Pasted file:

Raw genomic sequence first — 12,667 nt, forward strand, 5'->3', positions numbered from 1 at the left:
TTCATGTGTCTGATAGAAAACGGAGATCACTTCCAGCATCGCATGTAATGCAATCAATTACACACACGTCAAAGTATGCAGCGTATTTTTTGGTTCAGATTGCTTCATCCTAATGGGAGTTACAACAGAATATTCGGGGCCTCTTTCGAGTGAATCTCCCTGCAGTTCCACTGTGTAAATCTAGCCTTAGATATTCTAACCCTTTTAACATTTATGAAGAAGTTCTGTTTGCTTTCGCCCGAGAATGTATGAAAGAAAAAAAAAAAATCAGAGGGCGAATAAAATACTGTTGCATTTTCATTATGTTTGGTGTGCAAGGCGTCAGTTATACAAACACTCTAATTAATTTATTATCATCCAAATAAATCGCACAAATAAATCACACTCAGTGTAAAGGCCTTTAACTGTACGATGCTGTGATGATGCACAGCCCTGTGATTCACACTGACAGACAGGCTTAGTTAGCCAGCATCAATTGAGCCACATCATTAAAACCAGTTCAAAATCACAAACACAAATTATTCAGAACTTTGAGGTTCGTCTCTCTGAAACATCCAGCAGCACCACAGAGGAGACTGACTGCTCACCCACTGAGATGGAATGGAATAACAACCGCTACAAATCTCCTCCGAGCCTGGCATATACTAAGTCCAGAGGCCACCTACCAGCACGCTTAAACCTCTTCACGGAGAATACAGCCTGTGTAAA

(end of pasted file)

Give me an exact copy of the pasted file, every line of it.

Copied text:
Raw genomic sequence first — 12,667 nt, forward strand, 5'->3', positions numbered from 1 at the left:
TTCATGTGTCTGATAGAAAACGGAGATCACTTCCAGCATCGCATGTAATGCAATCAATTACACACACGTCAAAGTATGCAGCGTATTTTTTGGTTCAGATTGCTTCATCCTAATGGGAGTTACAACAGAATATTCGGGGCCTCTTTCGAGTGAATCTCCCTGCAGTTCCACTGTGTAAATCTAGCCTTAGATATTCTAACCCTTTTAACATTTATGAAGAAGTTCTGTTTGCTTTCGCCCGAGAATGTATGAAAGAAAAAAAAAAAATCAGAGGGCGAATAAAATACTGTTGCATTTTCATTATGTTTGGTGTGCAAGGCGTCAGTTATACAAACACTCTAATTAATTTATTATCATCCAAATAAATCGCACAAATAAATCACACTCAGTGTAAAGGCCTTTAACTGTACGATGCTGTGATGATGCACAGCCCTGTGATTCACACTGACAGACAGGCTTAGTTAGCCAGCATCAATTGAGCCACATCATTAAAACCAGTTCAAAATCACAAACACAAATTATTCAGAACTTTGAGGTTCGTCTCTCTGAAACATCCAGCAGCACCACAGAGGAGACTGACTGCTCACCCACTGAGATGGAATGGAATAACAACCGCTACAAATCTCCTCCGAGCCTGGCATATACTAAGTCCAGAGGCCACCTACCAGCACGCTTAAACCTCTTCACGGAGAATACAGCCTGTGTAAA